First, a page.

Advance directives: misconceptions

There is no legal document that can account for all medical emergencies, but in case of an emergency, advance directives can provide invaluable guidance to your family, friends and loved ones. In addition to advance directives, a patient advocate is someone who understands and respects your wishes and will speak on your behalf in the instance you are incapacitated. Although there are many resources regarding advance directives, there are also many misconceptions.

Advance directives are not a legal document

One common misconception about advance directives is their legality. Advance directives are a legal document, but do not require an attorney to complete them. When completing advance directives, you must have two witnesses, and they cannot be anyone with a vested interest in your health outcome, including your spouse, children, medical staff, or anyone who stands to inherit your estate in the event of your death.

Advance directives shouldn't be completed until you are certain

An additional misconception is that you should not complete advance directives until you are certain of the treatments you want to receive. This is untrue, because although advance directives are a legal document, they can be changed and updated at any time. Making decisions about your health care can be overwhelming, and it is something that takes time to contemplate. You should not feel pressured to complete your directives, rather, you should take the time to understand what advance directives are, determine what kinds of treatment you want, and take time to discuss your wishes and concerns with family and loved ones.

My patient advocate cannot be revoked

In the event of conflict, death, divorce or revocation, you have the ability to establish a new patient advocate. Your patient advocate can also revoke his or her responsibilities at any time. This is important to understand because when you choose an advocate, you should have a conversation so you both understand the responsibilities.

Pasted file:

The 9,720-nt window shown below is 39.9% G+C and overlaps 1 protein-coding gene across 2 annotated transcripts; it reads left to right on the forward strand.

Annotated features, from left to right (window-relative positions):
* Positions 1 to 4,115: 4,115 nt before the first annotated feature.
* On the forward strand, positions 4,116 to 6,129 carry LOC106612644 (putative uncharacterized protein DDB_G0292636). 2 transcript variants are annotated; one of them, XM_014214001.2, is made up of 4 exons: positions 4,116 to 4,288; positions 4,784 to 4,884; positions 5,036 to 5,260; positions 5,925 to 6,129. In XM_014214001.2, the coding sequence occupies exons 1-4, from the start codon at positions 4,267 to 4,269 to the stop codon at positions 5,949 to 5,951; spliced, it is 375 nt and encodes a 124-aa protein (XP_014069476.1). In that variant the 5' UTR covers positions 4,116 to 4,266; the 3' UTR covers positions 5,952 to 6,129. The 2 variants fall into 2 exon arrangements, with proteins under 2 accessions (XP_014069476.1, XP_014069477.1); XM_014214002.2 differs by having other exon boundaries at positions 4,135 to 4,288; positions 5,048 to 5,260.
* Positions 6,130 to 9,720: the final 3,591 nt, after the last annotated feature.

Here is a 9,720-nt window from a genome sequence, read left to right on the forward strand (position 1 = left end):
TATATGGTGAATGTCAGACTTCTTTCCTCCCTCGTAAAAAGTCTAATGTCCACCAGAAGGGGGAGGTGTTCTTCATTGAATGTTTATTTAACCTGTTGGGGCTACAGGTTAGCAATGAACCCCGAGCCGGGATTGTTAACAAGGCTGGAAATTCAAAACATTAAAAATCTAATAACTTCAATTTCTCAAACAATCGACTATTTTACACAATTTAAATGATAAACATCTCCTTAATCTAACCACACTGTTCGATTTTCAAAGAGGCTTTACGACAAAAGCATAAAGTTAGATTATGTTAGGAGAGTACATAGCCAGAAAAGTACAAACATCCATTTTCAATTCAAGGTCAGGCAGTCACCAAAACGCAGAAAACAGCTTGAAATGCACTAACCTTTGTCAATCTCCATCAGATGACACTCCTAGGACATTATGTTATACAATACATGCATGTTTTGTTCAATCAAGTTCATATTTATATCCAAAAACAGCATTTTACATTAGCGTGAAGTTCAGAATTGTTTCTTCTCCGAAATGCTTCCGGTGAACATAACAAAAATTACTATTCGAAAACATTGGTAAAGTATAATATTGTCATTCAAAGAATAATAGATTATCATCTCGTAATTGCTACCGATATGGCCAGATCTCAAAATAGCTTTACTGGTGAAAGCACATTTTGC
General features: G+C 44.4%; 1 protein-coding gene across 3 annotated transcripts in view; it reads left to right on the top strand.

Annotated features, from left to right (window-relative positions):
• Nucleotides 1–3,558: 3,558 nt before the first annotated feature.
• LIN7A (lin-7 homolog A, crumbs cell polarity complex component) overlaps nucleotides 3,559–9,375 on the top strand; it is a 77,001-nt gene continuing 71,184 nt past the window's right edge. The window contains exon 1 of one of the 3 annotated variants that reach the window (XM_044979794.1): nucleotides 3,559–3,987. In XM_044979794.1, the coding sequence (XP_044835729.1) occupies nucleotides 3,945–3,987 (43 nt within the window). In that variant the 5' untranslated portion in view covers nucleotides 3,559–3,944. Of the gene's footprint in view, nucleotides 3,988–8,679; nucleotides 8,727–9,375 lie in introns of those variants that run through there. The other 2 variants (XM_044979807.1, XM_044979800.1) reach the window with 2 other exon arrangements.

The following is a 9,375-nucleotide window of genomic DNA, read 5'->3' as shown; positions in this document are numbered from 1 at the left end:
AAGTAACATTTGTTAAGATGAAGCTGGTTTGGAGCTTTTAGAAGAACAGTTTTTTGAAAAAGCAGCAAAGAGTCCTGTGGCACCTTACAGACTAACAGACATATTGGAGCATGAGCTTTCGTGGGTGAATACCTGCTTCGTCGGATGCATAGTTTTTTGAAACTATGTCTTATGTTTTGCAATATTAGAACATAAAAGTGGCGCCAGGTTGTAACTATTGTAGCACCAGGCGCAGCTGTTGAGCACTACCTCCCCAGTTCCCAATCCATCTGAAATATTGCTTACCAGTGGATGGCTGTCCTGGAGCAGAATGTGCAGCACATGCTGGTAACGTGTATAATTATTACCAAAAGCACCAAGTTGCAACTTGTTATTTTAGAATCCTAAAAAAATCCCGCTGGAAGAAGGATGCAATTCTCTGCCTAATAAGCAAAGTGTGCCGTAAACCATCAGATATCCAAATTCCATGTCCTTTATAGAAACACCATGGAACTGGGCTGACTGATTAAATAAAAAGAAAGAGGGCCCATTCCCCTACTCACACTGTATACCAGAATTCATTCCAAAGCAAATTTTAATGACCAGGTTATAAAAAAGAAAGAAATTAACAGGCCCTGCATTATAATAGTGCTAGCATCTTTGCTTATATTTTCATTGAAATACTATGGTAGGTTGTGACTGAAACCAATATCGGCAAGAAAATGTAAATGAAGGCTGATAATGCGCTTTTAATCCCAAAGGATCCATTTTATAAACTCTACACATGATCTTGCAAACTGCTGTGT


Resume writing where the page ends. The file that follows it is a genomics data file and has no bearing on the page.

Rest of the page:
By creating advance directives, I am giving up my rights

By creating advance directives and naming a patient advocate, you are not giving up your rights. If you are competent, you still have the right to make your own decisions about the treatment you want to receive, even if the treatment you want differs from what is documented in your advance directives.

My medical team will keep me alive against my wishes

Another misconception to keep in mind when creating advance directives is the notion that physicians and medical staff will keep you alive no matter the circumstances. This is notion is not true; if you have advance directives established, it is the physician and medical staff's responsibility to honor your wishes.

Once you have completed your advance directives, file them with your primary care physician as part of your medical records. If you want to change your directives, be sure to inform your physician, destroy all copies of your old ones and replace with copies of your new one. In order to provide our patients with the best care, patients of McLaren Homecare or Hospice will be informed about advance directives and asked whether they have them completed. If you or your loved one has completed advance directives, we will request a copy of the signed form to put in your record.

To request your free advance directives booklet from McLaren, click here:

request advance directives booklet